Stella lived on the streets for months before being rescued by the local NGO Child‘s Right And Rehabilitation Network (CRARN).
Credit: Toby Binder

EKET, Nigeria — More than 100 Nigerian children have been branded as witches by church ministers and have been cast out by their families and shunned by society.

Some of the children pariahs have suffered violence from their families and from others. The campaign against the "witches" has been pursued by some zealous preachers associated with small Christian sects that also incorporate some animist Nigerian beliefs.

Those who identify the "witches" are encouraged by evangelical pastors, according to human-rights groups in the area. Drawing on the community's fears, preachers sometimes denounce specific children as witches, leading the young ones to be abused, abandoned and even murdered.

Now, one local group provides refuge for children who have been forced out of their communities. The Nigerian non-governmental group  Child‘s Right And Rehabilitation Network, has taken in 160 children scorned as “witches." 

“So many people here believe that children can be possessed by demons that there is rarely any action taken against those who claim to deliver the children in violent exorcisms,“ says Sam Itauma, of CRARN.

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His organization looks after children who have been abandoned or abused after being accused of being witches. As one of a few in the community who supports the ostracized children, he is often verbally and physically attacked.

Stella is one of the children now at the center after she was accused of being a witch. Abandoned by her family, vulnerable and frightened, she wandered the streets in southeastern Nigeria, struggling to stay alive.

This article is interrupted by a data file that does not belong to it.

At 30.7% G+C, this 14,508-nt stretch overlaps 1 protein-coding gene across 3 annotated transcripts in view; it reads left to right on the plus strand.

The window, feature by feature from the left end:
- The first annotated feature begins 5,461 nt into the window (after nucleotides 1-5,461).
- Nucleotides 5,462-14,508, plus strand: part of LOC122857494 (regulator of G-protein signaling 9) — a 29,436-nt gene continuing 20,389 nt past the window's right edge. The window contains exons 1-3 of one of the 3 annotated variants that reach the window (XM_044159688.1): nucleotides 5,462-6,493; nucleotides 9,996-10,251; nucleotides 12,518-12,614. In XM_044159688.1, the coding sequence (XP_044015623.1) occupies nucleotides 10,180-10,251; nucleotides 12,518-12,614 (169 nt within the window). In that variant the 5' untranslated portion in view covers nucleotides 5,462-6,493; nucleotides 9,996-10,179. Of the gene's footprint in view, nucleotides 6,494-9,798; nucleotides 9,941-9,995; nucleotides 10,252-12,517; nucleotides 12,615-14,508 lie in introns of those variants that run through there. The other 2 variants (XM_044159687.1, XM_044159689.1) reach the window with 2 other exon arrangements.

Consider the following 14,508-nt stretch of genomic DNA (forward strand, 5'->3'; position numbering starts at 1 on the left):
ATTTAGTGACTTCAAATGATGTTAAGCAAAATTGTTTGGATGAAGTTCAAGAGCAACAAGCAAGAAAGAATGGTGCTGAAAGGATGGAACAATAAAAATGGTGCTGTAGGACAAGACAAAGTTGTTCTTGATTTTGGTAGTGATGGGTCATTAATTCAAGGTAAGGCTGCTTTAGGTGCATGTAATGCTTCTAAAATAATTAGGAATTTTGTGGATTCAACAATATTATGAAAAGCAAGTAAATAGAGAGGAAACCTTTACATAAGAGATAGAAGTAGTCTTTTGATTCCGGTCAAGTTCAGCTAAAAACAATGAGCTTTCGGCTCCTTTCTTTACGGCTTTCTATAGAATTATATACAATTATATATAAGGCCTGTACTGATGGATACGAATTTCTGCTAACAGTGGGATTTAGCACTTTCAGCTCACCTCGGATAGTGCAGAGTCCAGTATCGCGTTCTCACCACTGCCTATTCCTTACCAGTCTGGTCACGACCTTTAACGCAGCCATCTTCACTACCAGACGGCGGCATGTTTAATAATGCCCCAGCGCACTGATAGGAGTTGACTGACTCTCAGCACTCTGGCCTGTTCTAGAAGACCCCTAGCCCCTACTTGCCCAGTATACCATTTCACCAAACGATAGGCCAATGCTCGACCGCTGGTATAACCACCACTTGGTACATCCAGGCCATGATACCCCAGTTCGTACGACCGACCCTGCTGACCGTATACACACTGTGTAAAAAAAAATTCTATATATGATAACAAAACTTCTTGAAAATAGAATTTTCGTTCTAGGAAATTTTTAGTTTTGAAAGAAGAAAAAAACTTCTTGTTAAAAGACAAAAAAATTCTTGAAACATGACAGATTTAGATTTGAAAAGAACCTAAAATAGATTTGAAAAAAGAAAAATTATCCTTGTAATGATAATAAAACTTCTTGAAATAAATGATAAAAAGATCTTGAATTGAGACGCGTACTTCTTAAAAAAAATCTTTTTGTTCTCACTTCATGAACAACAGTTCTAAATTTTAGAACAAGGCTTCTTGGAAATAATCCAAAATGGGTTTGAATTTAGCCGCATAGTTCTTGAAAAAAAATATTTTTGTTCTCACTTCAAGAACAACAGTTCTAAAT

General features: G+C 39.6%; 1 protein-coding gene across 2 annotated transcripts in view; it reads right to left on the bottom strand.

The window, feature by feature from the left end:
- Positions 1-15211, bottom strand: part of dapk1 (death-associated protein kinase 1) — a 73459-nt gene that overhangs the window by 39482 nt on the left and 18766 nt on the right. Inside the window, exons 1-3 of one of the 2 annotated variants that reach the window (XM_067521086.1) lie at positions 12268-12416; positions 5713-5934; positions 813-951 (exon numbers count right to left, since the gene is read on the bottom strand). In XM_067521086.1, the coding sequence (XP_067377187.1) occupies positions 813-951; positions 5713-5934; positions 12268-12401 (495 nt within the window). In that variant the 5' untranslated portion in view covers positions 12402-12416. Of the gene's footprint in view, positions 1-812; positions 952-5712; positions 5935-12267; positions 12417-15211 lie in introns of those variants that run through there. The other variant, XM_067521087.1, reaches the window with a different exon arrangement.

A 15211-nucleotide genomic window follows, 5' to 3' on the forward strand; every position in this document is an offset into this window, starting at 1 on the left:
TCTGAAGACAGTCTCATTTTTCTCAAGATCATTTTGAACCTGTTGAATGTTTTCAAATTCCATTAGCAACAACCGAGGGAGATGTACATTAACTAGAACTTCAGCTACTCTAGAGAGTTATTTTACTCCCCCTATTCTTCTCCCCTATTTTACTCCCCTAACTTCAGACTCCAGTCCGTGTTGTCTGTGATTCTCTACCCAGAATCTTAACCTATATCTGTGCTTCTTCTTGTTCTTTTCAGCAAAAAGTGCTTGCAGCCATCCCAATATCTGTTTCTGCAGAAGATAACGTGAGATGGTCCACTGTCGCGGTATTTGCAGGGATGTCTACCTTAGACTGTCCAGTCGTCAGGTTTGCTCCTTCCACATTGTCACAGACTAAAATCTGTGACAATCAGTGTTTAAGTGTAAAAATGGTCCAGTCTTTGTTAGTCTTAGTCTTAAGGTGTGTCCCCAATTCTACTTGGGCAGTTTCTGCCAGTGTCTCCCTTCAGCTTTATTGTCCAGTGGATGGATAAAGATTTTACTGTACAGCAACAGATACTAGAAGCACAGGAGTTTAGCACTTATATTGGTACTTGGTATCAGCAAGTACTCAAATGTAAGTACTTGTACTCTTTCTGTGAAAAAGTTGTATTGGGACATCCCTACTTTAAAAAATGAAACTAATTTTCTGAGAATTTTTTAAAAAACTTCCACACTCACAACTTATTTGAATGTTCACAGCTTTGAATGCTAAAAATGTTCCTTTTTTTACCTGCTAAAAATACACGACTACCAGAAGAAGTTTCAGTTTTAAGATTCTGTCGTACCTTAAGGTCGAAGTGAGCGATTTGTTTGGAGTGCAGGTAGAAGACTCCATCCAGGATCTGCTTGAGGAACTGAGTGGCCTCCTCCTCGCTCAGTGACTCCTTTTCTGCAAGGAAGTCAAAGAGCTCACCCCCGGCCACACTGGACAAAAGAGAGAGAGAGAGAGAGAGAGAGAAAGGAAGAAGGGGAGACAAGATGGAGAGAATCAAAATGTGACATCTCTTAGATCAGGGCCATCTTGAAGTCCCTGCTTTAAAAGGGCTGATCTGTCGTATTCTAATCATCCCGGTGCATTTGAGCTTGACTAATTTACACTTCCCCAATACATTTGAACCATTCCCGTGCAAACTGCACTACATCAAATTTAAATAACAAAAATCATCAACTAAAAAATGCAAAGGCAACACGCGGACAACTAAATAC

Stella was found by Jehu Tom, a network rescue officer who lives at the center with 160 other children who have been branded witches, blamed for all their family‘s woes, and abandoned. Before being pushed out of their homes, many were beaten or slashed with knives, thrown onto fires, or had acid poured over them as a punishment or in an attempt to make them “confess“ to being possessed.

In one case, a young girl called Uma had a three-inch nail driven into her skull.

So-called witches are identified by powerful religious leaders from local churches where Christianity and traditional beliefs combine to produce a deep-rooted belief in, and fear of, witchcraft. The ministers spread the message that child-witches bring destruction, disease and death to their families. And they say that, once possessed, children can cast spells and contaminate others.

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The religious leaders offer help to the families whose children are named witches, but at a price. The churches hold evening exorcisms, where the pastors attempt to drive out the evil spirits. Only they have the power to cleanse the child of evil spirits, they say. The exorcism can cost the families up to a year‘s income.

But some children are thrown out of their homes.

By the time the children are found by the rehabilitation group, they often have come to believe that they are witches — even if they aren't sure what a witch is. “Can you fly at nights? Then fly!” Itauma tries to provoke the new arrivals at the children’s home.

At the refuge, they are safe and attend school. Many remain traumatized by their experiences.

At the center, they make first steps to become integrated back into “normal life,“ and with luck, they may be reunited with their families and communities. That is the network's aim. “The children belong back to their families,” said Itauma, “but as long they are not safe there, we take care of them.”

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